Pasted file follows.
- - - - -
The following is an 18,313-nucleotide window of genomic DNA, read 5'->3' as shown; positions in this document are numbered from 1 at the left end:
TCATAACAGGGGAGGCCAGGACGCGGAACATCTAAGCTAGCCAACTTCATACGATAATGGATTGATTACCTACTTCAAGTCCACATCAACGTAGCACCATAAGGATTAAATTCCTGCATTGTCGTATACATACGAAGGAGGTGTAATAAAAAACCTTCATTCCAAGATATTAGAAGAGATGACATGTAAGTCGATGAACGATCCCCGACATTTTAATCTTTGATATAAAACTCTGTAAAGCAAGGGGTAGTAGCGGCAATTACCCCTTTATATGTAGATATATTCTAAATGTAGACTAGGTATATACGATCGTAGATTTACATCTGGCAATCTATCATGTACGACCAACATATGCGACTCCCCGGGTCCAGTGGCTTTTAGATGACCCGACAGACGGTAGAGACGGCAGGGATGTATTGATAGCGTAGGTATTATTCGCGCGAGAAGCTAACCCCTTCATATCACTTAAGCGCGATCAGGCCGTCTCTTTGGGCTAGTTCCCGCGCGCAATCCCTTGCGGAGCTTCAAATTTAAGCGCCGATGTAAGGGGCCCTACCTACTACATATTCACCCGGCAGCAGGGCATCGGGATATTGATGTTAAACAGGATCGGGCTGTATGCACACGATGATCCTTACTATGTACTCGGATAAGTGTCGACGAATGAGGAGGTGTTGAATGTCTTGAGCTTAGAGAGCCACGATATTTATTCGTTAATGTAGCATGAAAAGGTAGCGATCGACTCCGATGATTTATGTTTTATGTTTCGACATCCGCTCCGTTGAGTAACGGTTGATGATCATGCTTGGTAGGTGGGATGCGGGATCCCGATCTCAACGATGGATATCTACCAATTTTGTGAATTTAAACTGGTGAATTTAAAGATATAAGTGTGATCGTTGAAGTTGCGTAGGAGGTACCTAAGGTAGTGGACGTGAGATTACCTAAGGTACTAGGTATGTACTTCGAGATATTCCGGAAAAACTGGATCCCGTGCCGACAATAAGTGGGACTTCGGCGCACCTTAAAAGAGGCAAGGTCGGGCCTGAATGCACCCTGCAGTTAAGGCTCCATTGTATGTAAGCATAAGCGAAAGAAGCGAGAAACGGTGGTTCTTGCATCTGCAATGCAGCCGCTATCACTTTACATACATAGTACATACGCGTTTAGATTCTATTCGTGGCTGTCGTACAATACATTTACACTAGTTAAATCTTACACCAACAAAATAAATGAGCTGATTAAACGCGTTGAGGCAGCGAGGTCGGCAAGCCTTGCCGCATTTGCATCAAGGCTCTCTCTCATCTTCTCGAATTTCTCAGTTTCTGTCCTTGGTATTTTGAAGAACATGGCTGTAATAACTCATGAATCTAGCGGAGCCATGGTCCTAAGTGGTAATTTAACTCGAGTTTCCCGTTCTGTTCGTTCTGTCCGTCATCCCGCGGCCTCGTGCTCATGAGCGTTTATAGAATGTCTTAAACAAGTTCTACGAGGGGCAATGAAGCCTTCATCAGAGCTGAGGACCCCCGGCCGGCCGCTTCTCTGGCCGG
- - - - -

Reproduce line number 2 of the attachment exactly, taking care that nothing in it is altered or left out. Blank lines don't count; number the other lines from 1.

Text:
TCATAACAGGGGAGGCCAGGACGCGGAACATCTAAGCTAGCCAACTTCATACGATAATGGATTGATTACCTACTTCAAGTCCACATCAACGTAGCACCATAAGGATTAAATTCCTGCATTGTCGTATACATACGAAGGAGGTGTAATAAAAAACCTTCATTCCAAGATATTAGAAGAGATGACATGTAAGTCGATGAACGATCCCCGACATTTTAATCTTTGATATAAAACTCTGTAAAGCAAGGGGTAGTAGCGGCAATTACCCCTTTATATGTAGATATATTCTAAATGTAGACTAGGTATATACGATCGTAGATTTACATCTGGCAATCTATCATGTACGACCAACATATGCGACTCCCCGGGTCCAGTGGCTTTTAGATGACCCGACAGACGGTAGAGACGGCAGGGATGTATTGATAGCGTAGGTATTATTCGCGCGAGAAGCTAACCCCTTCATATCACTTAAGCGCGATCAGGCCGTCTCTTTGGGCTAGTTCCCGCGCGCAATCCCTTGCGGAGCTTCAAATTTAAGCGCCGATGTAAGGGGCCCTACCTACTACATATTCACCCGGCAGCAGGGCATCGGGATATTGATGTTAAACAGGATCGGGCTGTATGCACACGATGATCCTTACTATGTACTCGGATAAGTGTCGACGAATGAGGAGGTGTTGAATGTCTTGAGCTTAGAGAGCCACGATATTTATTCGTTAATGTAGCATGAAAAGGTAGCGATCGACTCCGATGATTTATGTTTTATGTTTCGACATCCGCTCCGTTGAGTAACGGTTGATGATCATGCTTGGTAGGTGGGATGCGGGATCCCGATCTCAACGATGGATATCTACCAATTTTGTGAATTTAAACTGGTGAATTTAAAGATATAAGTGTGATCGTTGAAGTTGCGTAGGAGGTACCTAAGGTAGTGGACGTGAGATTACCTAAGGTACTAGGTATGTACTTCGAGATATTCCGGAAAAACTGGATCCCGTGCCGACAATAAGTGGGACTTCGGCGCACCTTAAAAGAGGCAAGGTCGGGCCTGAATGCACCCTGCAGTTAAGGCTCCATTGTATGTAAGCATAAGCGAAAGAAGCGAGAAACGGTGGTTCTTGCATCTGCAATGCAGCCGCTATCACTTTACATACATAGTACATACGCGTTTAGATTCTATTCGTGGCTGTCGTACAATACATTTACACTAGTTAAATCTTACACCAACAAAATAAATGAGCTGATTAAACGCGTTGAGGCAGCGAGGTCGGCAAGCCTTGCCGCATTTGCATCAAGGCTCTCTCTCATCTTCTCGAATTTCTCAGTTTCTGTCCTTGGTATTTTGAAGAACATGGCTGTAATAACTCATGAATCTAGCGGAGCCATGGTCCTAAGTGGTAATTTAACTCGAGTTTCCCGTTCTGTTCGTTCTGTCCGTCATCCCGCGGCCTCGTGCTCATGAGCGTTTATAGAATGTCTTAAACAAGTTCTACGAGGGGCAATGAAGCCTTCATCAGAGCTGAGGACCCCCGGCCGGCCGCTTCTCTGGCCGG